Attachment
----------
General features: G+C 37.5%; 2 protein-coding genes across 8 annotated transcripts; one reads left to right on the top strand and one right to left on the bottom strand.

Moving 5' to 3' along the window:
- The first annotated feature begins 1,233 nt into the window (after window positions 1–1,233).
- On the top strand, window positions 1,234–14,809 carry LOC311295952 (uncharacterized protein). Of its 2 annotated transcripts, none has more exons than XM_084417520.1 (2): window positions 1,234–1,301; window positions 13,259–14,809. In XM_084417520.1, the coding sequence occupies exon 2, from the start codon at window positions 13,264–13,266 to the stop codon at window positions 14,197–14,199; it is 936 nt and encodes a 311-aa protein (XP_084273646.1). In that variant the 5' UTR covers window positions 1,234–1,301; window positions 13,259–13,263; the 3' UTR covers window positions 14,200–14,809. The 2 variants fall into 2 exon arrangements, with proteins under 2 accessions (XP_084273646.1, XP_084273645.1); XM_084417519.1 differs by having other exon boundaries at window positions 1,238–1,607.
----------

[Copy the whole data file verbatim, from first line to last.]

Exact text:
General features: G+C 37.5%; 2 protein-coding genes across 8 annotated transcripts; one reads left to right on the top strand and one right to left on the bottom strand.

Moving 5' to 3' along the window:
- The first annotated feature begins 1,233 nt into the window (after window positions 1–1,233).
- On the top strand, window positions 1,234–14,809 carry LOC311295952 (uncharacterized protein). Of its 2 annotated transcripts, none has more exons than XM_084417520.1 (2): window positions 1,234–1,301; window positions 13,259–14,809. In XM_084417520.1, the coding sequence occupies exon 2, from the start codon at window positions 13,264–13,266 to the stop codon at window positions 14,197–14,199; it is 936 nt and encodes a 311-aa protein (XP_084273646.1). In that variant the 5' UTR covers window positions 1,234–1,301; window positions 13,259–13,263; the 3' UTR covers window positions 14,200–14,809. The 2 variants fall into 2 exon arrangements, with proteins under 2 accessions (XP_084273646.1, XP_084273645.1); XM_084417519.1 differs by having other exon boundaries at window positions 1,238–1,607.